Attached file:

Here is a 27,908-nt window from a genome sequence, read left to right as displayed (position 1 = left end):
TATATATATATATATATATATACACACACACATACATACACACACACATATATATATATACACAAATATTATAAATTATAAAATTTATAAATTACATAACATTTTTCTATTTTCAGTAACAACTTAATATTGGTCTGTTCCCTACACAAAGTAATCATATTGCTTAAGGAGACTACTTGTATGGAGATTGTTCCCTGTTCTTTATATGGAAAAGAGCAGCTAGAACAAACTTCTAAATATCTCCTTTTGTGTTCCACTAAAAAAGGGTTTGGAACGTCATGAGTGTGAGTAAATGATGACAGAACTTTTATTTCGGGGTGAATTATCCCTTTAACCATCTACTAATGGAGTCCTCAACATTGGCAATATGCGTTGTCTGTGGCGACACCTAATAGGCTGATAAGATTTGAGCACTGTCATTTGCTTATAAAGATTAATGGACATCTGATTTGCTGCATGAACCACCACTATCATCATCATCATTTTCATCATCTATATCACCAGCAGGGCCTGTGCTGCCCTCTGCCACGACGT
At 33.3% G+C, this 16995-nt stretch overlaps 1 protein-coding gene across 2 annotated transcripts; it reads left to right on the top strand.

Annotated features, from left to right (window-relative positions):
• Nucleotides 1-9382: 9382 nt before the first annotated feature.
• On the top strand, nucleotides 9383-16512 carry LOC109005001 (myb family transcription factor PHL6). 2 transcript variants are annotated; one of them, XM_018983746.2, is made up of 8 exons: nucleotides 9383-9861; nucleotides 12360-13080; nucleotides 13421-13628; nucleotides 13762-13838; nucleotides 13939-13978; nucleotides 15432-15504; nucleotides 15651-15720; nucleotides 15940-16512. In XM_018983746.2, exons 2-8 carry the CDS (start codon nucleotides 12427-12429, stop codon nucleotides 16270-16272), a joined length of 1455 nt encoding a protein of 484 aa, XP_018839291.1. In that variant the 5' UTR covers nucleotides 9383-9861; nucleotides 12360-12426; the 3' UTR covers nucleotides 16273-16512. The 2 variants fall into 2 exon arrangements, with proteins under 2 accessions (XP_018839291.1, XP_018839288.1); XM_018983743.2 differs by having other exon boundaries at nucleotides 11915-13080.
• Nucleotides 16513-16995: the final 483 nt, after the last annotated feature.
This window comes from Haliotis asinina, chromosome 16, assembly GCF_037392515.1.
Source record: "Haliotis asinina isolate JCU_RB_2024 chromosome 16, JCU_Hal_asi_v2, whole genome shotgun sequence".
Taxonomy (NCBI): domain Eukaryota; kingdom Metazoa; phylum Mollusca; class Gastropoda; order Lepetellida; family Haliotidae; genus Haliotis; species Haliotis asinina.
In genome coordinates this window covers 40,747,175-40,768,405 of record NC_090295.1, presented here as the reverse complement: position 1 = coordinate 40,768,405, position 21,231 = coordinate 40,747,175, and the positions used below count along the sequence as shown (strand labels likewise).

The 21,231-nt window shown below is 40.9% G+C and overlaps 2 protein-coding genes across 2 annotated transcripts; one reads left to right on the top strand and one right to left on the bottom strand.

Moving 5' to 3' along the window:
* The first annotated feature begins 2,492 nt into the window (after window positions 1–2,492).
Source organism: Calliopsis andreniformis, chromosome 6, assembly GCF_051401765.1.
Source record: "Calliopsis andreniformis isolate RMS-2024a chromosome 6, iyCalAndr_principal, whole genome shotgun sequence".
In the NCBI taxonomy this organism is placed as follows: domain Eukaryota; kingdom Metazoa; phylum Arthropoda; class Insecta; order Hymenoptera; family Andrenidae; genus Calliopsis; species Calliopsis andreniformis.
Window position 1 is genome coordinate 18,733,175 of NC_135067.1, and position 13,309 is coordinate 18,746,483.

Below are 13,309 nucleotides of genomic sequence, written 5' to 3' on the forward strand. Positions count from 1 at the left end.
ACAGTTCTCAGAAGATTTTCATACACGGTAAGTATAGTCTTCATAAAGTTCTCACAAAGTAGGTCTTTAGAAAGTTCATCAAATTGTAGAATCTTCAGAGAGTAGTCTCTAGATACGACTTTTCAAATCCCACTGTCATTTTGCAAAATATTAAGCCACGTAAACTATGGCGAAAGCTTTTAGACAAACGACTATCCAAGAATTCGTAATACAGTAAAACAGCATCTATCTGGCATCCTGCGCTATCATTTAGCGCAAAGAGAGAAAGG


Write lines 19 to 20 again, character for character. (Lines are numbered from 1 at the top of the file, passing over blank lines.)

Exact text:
Below are 13,309 nucleotides of genomic sequence, written 5' to 3' on the forward strand. Positions count from 1 at the left end.
ACAGTTCTCAGAAGATTTTCATACACGGTAAGTATAGTCTTCATAAAGTTCTCACAAAGTAGGTCTTTAGAAAGTTCATCAAATTGTAGAATCTTCAGAGAGTAGTCTCTAGATACGACTTTTCAAATCCCACTGTCATTTTGCAAAATATTAAGCCACGTAAACTATGGCGAAAGCTTTTAGACAAACGACTATCCAAGAATTCGTAATACAGTAAAACAGCATCTATCTGGCATCCTGCGCTATCATTTAGCGCAAAGAGAGAAAGG